Women’s Heart Disease & Its Social Stigma

Because cardiovascular disease is foremost on the list of diseases that kill women in the United States, it seems logical that every woman should discuss with her doctor the likelihood of being diagnosed with heart disease. Surprisingly, the opposite is true and for a very unfortunate reason: many women are stigmatized with being told they are not eating the correct foods or exercising enough. For this reason, women are reticent to tell their doctors, or even their closest friends, if they experience any symptoms related to cardiovascular disease. Read below for more information on women’s health and how Medicomp’s cardiac event recorders can mean the difference between worry and relief.

The Survey

A survey conducted by Dr. C. Noel Bairey Merz included over 1,000 women who reported they were “…more likely to be told to lose weight than to check their blood pressure…”, even though cardiovascular risk factors do not include weight.

Almost half the respondents reported they canceled or postponed doctor appointments simply so they could lose weight before stepping on the scale in the examination room.

The Findings

The prevalence of women being valued for their appearance carries over into healthcare: physicians tend to focus on a patient’s weight more frequently when the patient is female, even when that patient has a normal body mass index.

Risk Factors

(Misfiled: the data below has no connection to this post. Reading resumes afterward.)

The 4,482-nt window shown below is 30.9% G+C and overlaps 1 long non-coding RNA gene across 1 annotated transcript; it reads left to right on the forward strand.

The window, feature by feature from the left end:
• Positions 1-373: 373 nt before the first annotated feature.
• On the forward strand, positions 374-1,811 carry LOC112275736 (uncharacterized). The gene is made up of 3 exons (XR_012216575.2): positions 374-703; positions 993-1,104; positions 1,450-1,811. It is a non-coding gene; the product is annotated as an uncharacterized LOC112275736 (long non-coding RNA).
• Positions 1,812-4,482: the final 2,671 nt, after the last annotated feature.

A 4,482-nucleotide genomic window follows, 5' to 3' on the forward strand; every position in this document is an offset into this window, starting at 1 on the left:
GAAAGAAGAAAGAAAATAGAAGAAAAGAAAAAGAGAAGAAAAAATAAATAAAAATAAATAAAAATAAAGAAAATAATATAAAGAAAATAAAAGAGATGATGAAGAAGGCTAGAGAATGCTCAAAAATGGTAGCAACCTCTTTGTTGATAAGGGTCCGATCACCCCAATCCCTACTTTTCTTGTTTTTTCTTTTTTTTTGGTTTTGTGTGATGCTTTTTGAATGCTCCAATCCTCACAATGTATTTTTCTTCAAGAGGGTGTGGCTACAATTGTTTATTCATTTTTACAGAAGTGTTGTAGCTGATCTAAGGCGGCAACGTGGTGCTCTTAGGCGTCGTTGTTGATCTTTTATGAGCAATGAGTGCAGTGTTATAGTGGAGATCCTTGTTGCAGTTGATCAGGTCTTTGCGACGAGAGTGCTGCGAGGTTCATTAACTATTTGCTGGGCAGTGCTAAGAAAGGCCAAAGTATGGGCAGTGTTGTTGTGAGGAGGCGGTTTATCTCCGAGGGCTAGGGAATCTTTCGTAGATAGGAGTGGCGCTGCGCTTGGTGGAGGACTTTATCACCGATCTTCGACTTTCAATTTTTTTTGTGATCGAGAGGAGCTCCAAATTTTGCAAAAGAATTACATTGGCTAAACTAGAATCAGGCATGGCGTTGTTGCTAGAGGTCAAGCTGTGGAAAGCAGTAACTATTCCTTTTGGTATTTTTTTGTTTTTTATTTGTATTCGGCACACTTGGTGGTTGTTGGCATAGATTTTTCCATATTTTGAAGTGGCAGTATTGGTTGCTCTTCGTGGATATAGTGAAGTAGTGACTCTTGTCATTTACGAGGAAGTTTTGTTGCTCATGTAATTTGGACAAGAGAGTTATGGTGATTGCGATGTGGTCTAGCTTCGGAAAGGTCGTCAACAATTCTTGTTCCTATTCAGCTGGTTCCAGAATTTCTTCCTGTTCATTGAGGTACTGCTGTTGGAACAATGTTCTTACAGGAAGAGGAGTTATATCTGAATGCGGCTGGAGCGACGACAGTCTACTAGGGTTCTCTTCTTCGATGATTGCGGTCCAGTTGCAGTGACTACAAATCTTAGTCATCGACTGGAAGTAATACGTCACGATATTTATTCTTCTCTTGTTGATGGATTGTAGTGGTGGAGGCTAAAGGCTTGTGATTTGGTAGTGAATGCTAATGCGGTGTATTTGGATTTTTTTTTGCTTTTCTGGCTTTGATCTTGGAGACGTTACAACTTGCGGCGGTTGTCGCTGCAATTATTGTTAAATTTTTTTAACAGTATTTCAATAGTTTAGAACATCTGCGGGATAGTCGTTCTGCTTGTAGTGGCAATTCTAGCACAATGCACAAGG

Although most respondents reported they had a physical within the last 12 months, they could not specifically recall a cardiac assessment. According to the Centers for Disease Control and Prevention, these results are discouraging since the majority of women who die suddenly of coronary heart disease experienced no previous symptoms. Risk factors such as high blood pressure, elevated levels of low-density lipoproteins (LDL cholesterol), and smoking should be addressed at every check-up, especially considering half of all Americans are prone to one or more of these conditions. Women are traditionally examined for breast cancer, ovarian cancer, and any other reproductive issues without cardiovascular health being seriously considered.

Talk With Your Doctor

Talk to your doctor about any signs and symptoms you believe may be precursors to cardiovascular disease. If you believe you are experiencing any heart palpitations, shortness of breath, or other signs, call your physician immediately, and ask whether a cardiac event recorder will benefit you. Read more about cardiovascular disease, health, and fitness by reading our past blogs, and call the professionals at Medicomp at (800) 23-HEART (234-3255).

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